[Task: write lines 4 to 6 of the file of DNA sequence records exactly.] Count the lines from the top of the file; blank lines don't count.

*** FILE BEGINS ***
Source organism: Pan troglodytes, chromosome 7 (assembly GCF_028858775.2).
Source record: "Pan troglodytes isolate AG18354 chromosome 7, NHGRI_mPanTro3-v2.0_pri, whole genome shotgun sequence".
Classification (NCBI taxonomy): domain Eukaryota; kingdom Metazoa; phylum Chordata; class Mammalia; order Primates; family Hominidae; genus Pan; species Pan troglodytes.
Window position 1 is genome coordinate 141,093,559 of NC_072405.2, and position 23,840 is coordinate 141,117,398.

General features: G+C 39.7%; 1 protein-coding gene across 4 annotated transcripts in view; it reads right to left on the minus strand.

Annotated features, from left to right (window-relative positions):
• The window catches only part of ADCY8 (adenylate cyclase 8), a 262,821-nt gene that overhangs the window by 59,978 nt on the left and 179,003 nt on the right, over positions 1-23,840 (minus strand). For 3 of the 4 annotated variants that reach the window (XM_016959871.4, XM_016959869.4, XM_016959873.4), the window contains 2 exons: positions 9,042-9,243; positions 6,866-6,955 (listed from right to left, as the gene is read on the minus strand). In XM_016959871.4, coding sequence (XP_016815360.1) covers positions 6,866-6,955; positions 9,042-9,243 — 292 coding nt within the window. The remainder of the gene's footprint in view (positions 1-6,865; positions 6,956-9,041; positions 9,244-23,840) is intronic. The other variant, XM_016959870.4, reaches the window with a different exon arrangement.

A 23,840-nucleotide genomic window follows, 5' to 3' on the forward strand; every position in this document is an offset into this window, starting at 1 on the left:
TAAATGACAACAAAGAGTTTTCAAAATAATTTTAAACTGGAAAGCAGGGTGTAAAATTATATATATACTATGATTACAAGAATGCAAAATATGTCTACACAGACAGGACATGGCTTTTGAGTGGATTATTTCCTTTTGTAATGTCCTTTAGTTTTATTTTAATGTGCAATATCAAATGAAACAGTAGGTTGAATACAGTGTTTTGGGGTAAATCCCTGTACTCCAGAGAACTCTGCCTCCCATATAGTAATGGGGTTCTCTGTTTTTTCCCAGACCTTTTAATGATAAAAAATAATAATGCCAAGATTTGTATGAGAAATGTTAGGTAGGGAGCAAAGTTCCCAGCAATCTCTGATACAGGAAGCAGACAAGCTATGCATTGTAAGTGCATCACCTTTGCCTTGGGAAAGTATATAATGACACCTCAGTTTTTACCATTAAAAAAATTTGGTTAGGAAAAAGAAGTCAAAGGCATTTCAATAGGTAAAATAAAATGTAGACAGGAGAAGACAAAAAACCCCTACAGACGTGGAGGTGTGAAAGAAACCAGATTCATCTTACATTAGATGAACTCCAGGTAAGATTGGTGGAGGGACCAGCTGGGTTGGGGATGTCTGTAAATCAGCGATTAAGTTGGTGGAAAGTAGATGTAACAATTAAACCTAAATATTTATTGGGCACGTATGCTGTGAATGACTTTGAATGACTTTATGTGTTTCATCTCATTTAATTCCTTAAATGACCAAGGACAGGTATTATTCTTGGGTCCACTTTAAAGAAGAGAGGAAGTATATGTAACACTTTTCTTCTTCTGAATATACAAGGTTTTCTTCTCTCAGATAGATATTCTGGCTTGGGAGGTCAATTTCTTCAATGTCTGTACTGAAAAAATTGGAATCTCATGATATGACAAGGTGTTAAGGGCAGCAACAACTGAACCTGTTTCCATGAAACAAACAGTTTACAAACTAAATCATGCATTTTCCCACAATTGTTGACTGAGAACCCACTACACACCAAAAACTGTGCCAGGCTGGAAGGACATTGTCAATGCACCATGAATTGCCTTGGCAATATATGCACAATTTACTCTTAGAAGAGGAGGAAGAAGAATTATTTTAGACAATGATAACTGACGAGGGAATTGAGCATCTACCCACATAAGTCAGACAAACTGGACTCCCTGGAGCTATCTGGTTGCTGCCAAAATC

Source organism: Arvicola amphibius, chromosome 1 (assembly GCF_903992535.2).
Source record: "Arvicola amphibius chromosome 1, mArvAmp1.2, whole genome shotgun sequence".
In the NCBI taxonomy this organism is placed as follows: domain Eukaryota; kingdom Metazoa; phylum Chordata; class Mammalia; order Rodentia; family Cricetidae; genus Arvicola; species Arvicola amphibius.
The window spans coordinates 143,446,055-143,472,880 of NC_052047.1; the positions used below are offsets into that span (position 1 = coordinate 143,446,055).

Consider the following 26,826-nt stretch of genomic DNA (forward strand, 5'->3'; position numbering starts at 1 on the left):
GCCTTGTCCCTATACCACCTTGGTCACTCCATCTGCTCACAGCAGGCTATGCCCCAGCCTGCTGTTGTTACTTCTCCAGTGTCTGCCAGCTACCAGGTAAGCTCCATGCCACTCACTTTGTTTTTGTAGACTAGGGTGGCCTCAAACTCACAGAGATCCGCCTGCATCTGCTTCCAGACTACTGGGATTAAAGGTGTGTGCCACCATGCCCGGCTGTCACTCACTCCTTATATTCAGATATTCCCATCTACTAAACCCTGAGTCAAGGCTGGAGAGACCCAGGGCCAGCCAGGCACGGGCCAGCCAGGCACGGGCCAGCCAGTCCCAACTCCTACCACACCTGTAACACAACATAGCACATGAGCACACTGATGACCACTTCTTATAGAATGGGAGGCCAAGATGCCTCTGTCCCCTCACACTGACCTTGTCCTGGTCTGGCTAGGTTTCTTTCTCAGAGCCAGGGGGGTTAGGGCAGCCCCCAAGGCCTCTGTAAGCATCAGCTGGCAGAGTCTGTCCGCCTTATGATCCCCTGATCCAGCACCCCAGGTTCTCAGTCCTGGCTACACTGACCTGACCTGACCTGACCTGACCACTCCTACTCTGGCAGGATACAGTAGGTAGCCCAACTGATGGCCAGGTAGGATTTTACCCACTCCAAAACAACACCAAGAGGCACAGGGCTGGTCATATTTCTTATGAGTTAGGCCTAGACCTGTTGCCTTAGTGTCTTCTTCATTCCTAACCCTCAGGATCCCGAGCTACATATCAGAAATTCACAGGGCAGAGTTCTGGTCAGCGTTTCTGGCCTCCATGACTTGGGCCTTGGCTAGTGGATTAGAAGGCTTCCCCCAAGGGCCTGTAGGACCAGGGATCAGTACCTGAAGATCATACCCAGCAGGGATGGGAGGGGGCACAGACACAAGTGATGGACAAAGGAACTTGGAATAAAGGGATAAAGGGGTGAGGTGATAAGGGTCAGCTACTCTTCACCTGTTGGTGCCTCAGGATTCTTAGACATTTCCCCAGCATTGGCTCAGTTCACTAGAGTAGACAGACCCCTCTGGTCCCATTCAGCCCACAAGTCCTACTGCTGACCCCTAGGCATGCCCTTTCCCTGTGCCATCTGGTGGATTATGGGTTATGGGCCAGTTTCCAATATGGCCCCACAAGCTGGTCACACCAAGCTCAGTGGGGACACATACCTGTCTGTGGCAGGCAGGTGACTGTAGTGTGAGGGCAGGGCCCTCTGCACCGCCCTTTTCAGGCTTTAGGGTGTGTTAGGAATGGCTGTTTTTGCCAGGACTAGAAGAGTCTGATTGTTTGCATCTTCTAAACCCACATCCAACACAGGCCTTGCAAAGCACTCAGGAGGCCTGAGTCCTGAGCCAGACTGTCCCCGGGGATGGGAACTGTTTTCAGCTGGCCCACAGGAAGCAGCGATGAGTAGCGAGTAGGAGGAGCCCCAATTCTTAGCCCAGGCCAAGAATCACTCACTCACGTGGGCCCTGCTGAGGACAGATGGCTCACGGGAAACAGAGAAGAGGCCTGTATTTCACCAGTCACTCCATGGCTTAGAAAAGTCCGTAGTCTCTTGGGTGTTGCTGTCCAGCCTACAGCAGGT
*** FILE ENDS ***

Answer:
Window position 1 is genome coordinate 141,093,559 of NC_072405.2, and position 23,840 is coordinate 141,117,398.

General features: G+C 39.7%; 1 protein-coding gene across 4 annotated transcripts in view; it reads right to left on the minus strand.

Annotated features, from left to right (window-relative positions):